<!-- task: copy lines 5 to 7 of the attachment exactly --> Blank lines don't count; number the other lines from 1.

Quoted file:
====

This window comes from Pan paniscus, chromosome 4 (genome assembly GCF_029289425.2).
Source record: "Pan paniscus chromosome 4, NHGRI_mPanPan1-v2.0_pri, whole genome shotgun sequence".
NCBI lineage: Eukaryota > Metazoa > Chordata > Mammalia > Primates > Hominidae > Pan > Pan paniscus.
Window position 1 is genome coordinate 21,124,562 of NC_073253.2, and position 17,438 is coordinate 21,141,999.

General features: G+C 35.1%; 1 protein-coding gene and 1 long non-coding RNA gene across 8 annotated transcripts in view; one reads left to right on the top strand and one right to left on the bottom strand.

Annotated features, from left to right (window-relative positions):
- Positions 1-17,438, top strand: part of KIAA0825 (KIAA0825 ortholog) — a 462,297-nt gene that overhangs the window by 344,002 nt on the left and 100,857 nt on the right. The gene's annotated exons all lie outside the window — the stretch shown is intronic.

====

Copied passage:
General features: G+C 35.1%; 1 protein-coding gene and 1 long non-coding RNA gene across 8 annotated transcripts in view; one reads left to right on the top strand and one right to left on the bottom strand.

Annotated features, from left to right (window-relative positions):
- Positions 1-17,438, top strand: part of KIAA0825 (KIAA0825 ortholog) — a 462,297-nt gene that overhangs the window by 344,002 nt on the left and 100,857 nt on the right. The gene's annotated exons all lie outside the window — the stretch shown is intronic.